If someone decides to forego travel insurance because they believe it's "too expensive," I'll have no pity for them if they end up with a $100,000+ bill to cover an emergency medical evacuation. They knew that was a real risk, and they were prepared to take it. if you're going to roll the dice, you can't whine when they come up snake eyes.
I use my frequent miles for trip, I was able to change my international return plane ticket without charge.
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Old 06-04-2019, 09:17 AM
 
Location: Omaha, Nebraska
7,330 posts, read 4,181,280 times
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Quote:
Originally Posted by NewbieHere View Post
I use my frequent miles for trip, I was able to change my international return plane ticket without charge.
That only works if there's frequent flyer space available on the flights you'll need to take on date you need to fly. Otherwise you'll have to spring for the cost of a paid ticket. And most frequent flyer programs do charge a fee to refund your miles to your account in the event you have to completely cancel (not simply reschdule) the flight.

Frequent flyer tickets do offer a lot more flexibility than the average nonrefundable paid ticket does, but the flexibility has limits.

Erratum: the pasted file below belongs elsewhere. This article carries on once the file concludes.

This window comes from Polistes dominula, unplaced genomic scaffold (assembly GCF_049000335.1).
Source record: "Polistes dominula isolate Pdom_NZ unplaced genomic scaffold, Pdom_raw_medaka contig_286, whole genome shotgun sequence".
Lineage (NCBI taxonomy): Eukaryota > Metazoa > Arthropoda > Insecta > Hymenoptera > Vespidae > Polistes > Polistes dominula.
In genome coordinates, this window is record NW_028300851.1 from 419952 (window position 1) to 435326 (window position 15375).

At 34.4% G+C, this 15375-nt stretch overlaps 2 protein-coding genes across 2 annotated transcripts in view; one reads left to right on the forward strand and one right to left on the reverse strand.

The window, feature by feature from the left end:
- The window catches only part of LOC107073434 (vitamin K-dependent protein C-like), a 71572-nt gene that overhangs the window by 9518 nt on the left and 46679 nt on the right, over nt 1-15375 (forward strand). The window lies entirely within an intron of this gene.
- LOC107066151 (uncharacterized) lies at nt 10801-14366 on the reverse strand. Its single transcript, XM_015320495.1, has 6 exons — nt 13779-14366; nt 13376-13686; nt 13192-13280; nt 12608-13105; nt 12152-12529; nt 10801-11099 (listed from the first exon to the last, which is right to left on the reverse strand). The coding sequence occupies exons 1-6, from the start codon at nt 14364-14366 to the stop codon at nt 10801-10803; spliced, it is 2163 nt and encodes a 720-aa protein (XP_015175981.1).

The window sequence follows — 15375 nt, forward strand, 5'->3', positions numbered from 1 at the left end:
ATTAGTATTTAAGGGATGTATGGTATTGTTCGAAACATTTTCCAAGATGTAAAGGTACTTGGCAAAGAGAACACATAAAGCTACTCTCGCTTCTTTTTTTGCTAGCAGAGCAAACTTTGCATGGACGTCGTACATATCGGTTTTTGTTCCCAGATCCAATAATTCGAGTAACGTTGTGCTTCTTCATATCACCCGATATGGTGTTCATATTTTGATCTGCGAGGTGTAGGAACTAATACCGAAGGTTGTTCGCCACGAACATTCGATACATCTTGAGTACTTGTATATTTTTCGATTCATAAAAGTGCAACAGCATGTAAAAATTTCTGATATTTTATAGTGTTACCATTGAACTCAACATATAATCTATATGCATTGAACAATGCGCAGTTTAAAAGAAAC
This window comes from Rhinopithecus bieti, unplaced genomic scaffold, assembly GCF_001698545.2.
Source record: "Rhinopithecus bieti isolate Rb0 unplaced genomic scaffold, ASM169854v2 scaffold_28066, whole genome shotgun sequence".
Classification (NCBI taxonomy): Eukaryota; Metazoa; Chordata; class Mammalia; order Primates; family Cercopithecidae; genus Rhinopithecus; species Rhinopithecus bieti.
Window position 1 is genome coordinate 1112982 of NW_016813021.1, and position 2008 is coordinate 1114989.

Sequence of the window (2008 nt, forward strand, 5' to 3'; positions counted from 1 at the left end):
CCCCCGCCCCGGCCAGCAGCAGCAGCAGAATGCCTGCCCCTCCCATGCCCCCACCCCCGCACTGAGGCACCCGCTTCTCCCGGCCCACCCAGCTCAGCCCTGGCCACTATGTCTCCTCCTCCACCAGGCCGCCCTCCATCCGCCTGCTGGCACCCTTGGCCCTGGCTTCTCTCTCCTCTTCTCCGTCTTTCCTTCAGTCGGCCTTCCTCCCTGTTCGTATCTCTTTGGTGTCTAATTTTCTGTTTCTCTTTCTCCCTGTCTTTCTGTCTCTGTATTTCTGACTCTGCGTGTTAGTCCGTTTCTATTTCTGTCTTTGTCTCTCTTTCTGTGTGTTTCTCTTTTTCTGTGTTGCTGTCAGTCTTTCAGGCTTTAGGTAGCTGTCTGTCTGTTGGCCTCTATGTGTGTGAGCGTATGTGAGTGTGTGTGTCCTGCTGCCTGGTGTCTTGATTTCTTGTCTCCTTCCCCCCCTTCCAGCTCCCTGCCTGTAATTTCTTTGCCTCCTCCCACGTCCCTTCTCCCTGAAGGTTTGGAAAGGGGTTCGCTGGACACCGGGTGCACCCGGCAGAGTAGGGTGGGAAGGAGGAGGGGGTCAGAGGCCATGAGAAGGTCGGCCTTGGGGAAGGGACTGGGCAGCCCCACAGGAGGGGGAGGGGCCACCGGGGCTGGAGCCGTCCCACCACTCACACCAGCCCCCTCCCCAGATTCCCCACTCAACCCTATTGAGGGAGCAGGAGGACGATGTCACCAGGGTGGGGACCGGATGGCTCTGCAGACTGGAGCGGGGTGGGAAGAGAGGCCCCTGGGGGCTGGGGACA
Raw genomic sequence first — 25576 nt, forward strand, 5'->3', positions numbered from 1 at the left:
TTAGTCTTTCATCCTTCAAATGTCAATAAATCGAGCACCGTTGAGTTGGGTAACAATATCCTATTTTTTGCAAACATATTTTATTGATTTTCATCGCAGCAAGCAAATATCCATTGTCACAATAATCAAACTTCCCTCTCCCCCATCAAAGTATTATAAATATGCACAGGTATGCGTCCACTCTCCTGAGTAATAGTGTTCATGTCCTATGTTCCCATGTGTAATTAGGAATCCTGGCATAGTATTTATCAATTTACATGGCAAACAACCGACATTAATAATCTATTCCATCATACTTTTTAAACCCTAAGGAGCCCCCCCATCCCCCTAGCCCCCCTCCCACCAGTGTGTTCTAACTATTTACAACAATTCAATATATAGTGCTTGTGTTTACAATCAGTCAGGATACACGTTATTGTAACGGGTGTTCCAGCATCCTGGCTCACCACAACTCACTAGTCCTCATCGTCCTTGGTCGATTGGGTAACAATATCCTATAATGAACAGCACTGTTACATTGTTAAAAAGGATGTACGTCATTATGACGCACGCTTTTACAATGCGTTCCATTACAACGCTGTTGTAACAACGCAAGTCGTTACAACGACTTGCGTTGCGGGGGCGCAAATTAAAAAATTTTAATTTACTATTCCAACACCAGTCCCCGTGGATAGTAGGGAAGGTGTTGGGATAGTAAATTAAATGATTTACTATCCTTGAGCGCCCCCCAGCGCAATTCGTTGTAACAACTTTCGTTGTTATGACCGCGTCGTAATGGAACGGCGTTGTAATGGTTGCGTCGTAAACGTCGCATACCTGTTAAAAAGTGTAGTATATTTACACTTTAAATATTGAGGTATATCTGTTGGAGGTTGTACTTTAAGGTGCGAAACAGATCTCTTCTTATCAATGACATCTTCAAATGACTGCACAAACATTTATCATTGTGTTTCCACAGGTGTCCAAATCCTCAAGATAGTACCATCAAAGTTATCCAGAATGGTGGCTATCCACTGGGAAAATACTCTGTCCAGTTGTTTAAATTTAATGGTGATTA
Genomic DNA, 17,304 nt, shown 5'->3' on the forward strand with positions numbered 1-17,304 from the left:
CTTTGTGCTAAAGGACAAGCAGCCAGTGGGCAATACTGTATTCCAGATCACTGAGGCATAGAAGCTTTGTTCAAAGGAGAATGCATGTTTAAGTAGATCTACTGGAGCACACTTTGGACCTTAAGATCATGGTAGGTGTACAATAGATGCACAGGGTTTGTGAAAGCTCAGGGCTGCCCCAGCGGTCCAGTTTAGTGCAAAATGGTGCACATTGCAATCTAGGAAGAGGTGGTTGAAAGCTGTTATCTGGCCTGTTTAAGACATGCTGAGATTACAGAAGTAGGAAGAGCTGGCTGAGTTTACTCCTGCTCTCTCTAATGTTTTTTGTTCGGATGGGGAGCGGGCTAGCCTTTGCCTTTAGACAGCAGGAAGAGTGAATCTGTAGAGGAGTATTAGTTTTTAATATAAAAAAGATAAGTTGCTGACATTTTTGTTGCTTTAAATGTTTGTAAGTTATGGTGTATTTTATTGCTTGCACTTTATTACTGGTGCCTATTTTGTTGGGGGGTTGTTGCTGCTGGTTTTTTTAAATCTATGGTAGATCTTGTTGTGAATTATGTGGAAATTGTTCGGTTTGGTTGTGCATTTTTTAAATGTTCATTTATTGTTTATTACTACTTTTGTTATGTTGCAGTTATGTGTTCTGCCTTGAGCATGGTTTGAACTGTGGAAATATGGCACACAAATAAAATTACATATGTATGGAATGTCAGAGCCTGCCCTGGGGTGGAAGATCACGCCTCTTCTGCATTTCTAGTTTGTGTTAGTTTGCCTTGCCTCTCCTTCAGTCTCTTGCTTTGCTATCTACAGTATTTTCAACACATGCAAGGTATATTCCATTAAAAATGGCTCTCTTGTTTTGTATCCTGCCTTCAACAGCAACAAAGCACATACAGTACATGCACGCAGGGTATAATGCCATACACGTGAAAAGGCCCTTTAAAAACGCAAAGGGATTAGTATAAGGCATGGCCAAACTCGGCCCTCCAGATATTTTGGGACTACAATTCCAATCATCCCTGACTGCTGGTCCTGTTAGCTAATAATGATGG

When I travel on a frequent flyer ticket, I don't count the cancellation fee or the hypothetical dollar cost of the ticket in the total trip cost I'm insuring, as I can pay the former charge out of pocket and the latter is irrelevant since I didn't actually use dollars to book the flight. But I do make sure I'll have coverage should I need to book a paid flight in order to get home ASAP in the event of a family emergency.
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Old 06-04-2019, 09:33 AM
 
11,175 posts, read 8,575,060 times
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Quote:
Originally Posted by Rachel976 View Post
Not the type of insurance I'm talking about - one that will include helicopter evacuation, all local medical expenses, and transport back to your home city when medically possible. Some of the cheaper insurance programs cover trip cancellation, as a percentage of the trip, but not the high-end $50,000 air-evac process.
Read the policies. You can get all that covered for relatively little money.